Prescott would initiate the transformation of Adventist education at an educational convention he sponsored at a little place called Harbor Springs in northern Michigan during July and August 1891.
In December 1890, as we saw last time, Christ came to William Warren Prescott and knocked on the door of his heart. The young educator answered it. And he would never be the same. And neither would Uriah Smith. One results of Prescott’s conversion was a ministry to Smith that led to his public confession and a healing between him and Ellen White.
And so it is that the message of Christ changes lives and reshapes them. But in the case of Prescott the reshaping not only affected individual lives but also had a mighty impact on Adventist education.
You see, Prescott was not merely the president of Battle Creek College — he also was the head of the Seventh-day Adventist Educational Association and soon would be the president of both Union College and Walla Walla College. Being leader of the association and president of three colleges at the same time, the articulate Prescott was in a position to make serious changes in Adventist education.
He would initiate the transformation of Adventist education at an educational convention he sponsored at a little place called Harbor Springs in northern Michigan during July and August 1891.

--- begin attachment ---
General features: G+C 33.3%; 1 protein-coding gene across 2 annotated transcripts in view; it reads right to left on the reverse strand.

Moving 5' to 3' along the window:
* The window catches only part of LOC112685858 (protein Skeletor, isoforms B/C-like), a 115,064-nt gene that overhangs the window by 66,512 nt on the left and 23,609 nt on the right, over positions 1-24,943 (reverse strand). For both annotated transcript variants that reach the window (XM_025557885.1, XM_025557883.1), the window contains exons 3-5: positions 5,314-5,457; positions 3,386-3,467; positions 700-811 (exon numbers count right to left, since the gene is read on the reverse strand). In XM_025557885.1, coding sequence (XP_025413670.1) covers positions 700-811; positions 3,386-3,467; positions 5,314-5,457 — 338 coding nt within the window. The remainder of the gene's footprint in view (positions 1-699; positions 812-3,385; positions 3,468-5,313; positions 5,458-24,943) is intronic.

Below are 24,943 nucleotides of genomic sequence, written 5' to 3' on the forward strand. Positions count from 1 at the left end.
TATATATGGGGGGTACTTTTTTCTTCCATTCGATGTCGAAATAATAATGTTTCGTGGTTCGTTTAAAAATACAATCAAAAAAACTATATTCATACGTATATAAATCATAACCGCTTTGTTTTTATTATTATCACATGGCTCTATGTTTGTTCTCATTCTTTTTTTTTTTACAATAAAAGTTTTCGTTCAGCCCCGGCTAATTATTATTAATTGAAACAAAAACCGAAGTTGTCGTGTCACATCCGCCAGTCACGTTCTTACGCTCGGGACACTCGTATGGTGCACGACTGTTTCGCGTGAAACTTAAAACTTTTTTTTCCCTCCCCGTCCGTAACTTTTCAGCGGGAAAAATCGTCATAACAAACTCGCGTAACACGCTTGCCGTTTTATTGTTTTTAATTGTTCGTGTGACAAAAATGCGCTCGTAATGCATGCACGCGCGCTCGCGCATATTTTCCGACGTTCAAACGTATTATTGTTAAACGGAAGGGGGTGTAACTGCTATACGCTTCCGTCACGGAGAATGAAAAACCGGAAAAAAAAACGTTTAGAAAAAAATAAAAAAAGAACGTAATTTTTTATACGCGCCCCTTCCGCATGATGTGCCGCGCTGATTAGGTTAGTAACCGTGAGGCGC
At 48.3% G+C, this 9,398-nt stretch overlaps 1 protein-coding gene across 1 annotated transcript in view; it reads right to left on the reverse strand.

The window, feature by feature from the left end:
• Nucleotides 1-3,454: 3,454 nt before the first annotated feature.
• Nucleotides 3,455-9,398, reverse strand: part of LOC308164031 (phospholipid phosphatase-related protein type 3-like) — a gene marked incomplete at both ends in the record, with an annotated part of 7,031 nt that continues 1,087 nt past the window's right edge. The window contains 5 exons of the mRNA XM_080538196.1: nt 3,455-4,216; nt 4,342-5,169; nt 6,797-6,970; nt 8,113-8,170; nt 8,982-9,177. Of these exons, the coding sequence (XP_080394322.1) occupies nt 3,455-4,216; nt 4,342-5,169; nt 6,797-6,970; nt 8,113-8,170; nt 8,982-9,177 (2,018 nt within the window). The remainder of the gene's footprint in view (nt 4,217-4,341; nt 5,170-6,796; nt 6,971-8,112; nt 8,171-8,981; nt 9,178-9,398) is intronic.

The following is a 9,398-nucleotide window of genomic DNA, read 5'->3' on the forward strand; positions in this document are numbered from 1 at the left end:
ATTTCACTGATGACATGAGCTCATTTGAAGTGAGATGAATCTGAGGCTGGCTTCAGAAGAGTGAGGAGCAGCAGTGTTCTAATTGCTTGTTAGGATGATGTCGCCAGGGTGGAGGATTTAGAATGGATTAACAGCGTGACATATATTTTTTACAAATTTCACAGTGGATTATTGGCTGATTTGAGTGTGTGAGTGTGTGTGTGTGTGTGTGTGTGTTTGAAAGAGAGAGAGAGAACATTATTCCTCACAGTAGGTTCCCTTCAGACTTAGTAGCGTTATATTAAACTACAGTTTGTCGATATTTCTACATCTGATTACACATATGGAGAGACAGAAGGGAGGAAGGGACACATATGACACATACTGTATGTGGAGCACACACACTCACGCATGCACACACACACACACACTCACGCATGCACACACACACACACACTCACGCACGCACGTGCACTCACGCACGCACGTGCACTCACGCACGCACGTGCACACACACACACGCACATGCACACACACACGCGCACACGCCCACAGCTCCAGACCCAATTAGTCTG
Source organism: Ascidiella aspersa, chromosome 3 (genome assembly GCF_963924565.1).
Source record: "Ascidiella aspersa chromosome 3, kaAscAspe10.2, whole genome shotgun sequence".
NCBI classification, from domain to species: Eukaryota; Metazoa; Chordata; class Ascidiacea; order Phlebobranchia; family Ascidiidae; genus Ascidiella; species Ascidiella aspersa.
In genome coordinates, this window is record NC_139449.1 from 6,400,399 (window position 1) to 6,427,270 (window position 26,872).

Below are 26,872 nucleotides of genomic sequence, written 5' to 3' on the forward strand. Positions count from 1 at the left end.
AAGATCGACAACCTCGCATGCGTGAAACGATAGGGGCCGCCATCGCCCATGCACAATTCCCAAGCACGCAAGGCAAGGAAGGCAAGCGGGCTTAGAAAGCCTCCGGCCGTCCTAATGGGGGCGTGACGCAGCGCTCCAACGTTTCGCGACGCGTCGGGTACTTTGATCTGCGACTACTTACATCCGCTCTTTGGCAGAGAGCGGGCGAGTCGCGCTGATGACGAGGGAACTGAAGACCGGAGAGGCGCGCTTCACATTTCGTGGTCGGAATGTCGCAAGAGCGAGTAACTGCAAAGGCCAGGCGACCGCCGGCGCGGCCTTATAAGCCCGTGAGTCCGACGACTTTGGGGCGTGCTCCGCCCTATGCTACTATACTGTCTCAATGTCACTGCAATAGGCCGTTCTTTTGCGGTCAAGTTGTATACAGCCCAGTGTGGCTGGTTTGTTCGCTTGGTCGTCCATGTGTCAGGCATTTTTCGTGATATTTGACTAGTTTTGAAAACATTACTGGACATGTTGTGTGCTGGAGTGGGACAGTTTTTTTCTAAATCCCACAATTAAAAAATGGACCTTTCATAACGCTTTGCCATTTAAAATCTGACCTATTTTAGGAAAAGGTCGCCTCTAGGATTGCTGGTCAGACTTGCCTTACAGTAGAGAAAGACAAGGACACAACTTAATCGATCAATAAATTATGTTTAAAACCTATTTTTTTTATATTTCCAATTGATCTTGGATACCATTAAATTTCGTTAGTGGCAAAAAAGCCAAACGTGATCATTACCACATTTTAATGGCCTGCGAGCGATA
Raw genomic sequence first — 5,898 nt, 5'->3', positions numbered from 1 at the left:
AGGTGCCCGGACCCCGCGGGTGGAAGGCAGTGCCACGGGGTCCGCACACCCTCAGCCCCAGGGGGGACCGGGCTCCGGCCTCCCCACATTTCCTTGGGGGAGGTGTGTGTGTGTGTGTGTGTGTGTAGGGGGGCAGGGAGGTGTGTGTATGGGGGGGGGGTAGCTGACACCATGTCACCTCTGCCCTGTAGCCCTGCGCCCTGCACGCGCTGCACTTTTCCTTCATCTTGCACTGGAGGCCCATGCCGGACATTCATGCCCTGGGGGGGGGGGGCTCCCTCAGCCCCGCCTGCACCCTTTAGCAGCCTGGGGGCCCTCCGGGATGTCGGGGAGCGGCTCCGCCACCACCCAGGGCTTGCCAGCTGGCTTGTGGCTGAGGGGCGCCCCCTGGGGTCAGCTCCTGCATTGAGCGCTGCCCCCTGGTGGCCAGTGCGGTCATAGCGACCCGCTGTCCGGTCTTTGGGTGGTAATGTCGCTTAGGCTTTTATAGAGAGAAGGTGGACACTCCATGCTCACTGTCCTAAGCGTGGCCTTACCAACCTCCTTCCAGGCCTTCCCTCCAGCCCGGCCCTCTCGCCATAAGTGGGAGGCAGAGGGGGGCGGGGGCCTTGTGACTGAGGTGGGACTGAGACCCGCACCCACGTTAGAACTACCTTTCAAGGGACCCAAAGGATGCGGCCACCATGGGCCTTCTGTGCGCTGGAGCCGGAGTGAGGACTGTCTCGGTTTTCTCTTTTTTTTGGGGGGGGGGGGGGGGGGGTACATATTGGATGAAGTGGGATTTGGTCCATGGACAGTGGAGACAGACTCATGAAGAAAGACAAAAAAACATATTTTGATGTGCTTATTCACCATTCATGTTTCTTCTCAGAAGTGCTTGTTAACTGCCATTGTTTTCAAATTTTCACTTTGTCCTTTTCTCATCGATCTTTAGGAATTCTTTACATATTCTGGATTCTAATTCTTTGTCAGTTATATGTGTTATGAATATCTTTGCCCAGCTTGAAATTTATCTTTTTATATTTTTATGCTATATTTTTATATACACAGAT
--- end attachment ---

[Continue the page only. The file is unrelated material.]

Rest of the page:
Up to that point, Adventist education had struggled with its mission and identity. Although Adventists had founded it to be distinctively Christian and to prepare ministers and missionaries, from its beginning at Battle Creek College in 1874 it had been held captive to the pagan classics and the study of Latin and classical Greek. Some reforms had been attempted, but most yet remained to be accomplished.
That is where you and I come in. God wants to take our lives and shape us in such a way that He can use us to reach out had affect others and the larger church. Now, I know that some of you are saying that you have no influence. Not so! Each of us touches other people in some small way every day. It is through bits and pieces of such influence that the snowball of change eventually comes about.
George R. Knight is a retired professor of Church History at the Adventist Theological Seminary at Andrews University. This article is from his book, Lest We Forget, a daily devotional, published by the Review and Herald Publishing Association, page 302. Reprinted with permission.